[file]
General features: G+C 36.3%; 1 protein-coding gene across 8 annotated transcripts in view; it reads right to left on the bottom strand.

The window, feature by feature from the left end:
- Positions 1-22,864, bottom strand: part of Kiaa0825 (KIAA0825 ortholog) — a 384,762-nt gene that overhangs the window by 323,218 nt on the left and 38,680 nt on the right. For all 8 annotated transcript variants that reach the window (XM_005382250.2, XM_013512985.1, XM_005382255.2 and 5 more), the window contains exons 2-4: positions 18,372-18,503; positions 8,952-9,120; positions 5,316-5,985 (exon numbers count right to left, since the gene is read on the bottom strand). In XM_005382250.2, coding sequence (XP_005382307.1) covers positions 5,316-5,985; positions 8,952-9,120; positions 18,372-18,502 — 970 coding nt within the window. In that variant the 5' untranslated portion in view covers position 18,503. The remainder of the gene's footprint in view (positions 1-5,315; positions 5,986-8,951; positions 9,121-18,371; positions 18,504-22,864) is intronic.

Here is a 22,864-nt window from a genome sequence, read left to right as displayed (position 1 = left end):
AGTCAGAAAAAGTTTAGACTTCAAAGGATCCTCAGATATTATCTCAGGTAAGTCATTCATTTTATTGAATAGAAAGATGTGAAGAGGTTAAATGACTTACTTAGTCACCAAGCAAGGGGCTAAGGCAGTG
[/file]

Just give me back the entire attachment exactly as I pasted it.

General features: G+C 36.3%; 1 protein-coding gene across 8 annotated transcripts in view; it reads right to left on the bottom strand.

The window, feature by feature from the left end:
- Positions 1-22,864, bottom strand: part of Kiaa0825 (KIAA0825 ortholog) — a 384,762-nt gene that overhangs the window by 323,218 nt on the left and 38,680 nt on the right. For all 8 annotated transcript variants that reach the window (XM_005382250.2, XM_013512985.1, XM_005382255.2 and 5 more), the window contains exons 2-4: positions 18,372-18,503; positions 8,952-9,120; positions 5,316-5,985 (exon numbers count right to left, since the gene is read on the bottom strand). In XM_005382250.2, coding sequence (XP_005382307.1) covers positions 5,316-5,985; positions 8,952-9,120; positions 18,372-18,502 — 970 coding nt within the window. In that variant the 5' untranslated portion in view covers position 18,503. The remainder of the gene's footprint in view (positions 1-5,315; positions 5,986-8,951; positions 9,121-18,371; positions 18,504-22,864) is intronic.

Here is a 22,864-nt window from a genome sequence, read left to right as displayed (position 1 = left end):
AGTCAGAAAAAGTTTAGACTTCAAAGGATCCTCAGATATTATCTCAGGTAAGTCATTCATTTTATTGAATAGAAAGATGTGAAGAGGTTAAATGACTTACTTAGTCACCAAGCAAGGGGCTAAGGCAGTG